UI Health Care first in state to use minimally invasive laser surgery for patients with epilepsy
“I see this procedure becoming the new gold standard of care.”
Nearly one in three people who have epilepsy could benefit from surgery, yet they are often held back by a fear of the risks of an open craniotomy. It may take years of debilitating seizures and multiple failed medication attempts before they are referred to a surgeon.
Minimally invasive procedure for quicker recovery
Brian Dlouhy, MD, a neurosurgeon with University of Iowa Health Care, is hoping to change this by giving Iowans access to a new, minimally invasive surgical technology called laser interstitial thermal therapy (LITT).
More than 10 people—both children and adults—have undergone a LITT procedure since UI Health Care became the first in the state to procure the system in late 2021. During the procedure, neurosurgeons insert an MRI-guided laser probe into a small, pencil-sized hole in the patient’s skull. The laser is used to heat and destroy affected tissue with high precision, minimizing harm to the nearby healthy brain tissue.
“With a traditional craniotomy, you might have to remove one area of the brain to reach the part of the brain you need to target, which increases the risk to the patient,” Dlouhy says. “LITT only requires a small surgical incision to insert the laser probe and allows us to reach the area of the brain we are targeting with more precision.”
Not only does this reduce the risk for patients and allow for speedier recovery, says Dlouhy, but it also helps many patients feel more comfortable with early surgical intervention. Patients typically go home within one day of the procedure.
“I see this procedure becoming the gold standard of care,” he says.
Untreated epilepsy has devastating consequences
Epilepsy can begin at any age, but it is most often diagnosed in young children. If left untreated, the consequences can be devastating. Adult patients who have lived with uncontrolled seizures for many years frequently have significant cognitive issues and intellectual disabilities.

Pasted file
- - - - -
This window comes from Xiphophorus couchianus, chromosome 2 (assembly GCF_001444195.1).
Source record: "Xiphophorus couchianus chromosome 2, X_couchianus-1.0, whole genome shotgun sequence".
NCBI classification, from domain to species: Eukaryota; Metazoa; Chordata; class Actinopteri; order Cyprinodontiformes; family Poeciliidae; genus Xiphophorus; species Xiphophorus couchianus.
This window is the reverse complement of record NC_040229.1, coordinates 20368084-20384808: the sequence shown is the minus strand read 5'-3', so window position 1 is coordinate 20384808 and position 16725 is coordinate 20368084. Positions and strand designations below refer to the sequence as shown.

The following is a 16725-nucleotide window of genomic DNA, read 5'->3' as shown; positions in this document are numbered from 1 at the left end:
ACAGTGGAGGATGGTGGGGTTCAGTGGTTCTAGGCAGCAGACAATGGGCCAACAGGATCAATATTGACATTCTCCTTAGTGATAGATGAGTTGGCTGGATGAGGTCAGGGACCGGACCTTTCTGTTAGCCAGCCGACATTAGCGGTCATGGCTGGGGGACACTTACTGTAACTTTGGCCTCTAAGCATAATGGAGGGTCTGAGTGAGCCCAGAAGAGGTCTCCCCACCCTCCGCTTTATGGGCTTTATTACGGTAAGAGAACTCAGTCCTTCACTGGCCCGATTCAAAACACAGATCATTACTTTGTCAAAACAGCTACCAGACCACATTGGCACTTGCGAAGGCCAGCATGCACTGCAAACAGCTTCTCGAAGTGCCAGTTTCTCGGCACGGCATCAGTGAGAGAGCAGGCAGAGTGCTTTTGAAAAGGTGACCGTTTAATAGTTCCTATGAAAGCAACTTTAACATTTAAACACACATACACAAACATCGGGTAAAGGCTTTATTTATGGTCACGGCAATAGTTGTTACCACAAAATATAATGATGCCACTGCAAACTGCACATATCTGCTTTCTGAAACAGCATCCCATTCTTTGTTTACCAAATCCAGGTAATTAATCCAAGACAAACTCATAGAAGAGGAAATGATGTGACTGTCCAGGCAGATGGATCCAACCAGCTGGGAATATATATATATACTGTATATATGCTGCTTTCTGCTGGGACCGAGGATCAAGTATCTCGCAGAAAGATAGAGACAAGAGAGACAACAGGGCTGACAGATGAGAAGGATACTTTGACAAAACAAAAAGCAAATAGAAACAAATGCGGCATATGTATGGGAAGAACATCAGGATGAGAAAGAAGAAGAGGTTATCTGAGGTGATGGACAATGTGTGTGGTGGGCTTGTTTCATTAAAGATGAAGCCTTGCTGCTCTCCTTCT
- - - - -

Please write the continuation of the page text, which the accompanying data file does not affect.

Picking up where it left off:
Having active seizures also increases the risk of injury or death, and sadly, each year there are people who die from sudden unexpected death in epilepsy (SUDEP). UI Health Care has a SUDEP research program seeking to understand the underlying causes of this tragic outcome in order to prevent it.
Still, despite the dangers people with epilepsy face, many opt to spend years trying to control seizures with medication before finally considering surgery. Multiple published studies show that patients who fail to achieve seizure freedom after two medications have a less than five percent chance of achieving seizure freedom when prescribed additional drug regimens.
Better outcomes with early intervention
“We see much better outcomes when we are able to treat epilepsy at an earlier age, but many parents are understandably hesitant about surgery,” Dlouhy says. “Now that we have a minimally invasive option available through LITT, I’m hopeful we will be able to help a lot more people become ‘seizure-free’ sooner.”
The UI Department of Neurosurgery has also performed the LITT procedure on patients afflicted by brain tumors in lieu of traditional open surgery. Brain tumor patients experience the same benefits from the LITT procedure as patients with epilepsy: a short hospital stay, a low rate of complications, and quick recovery.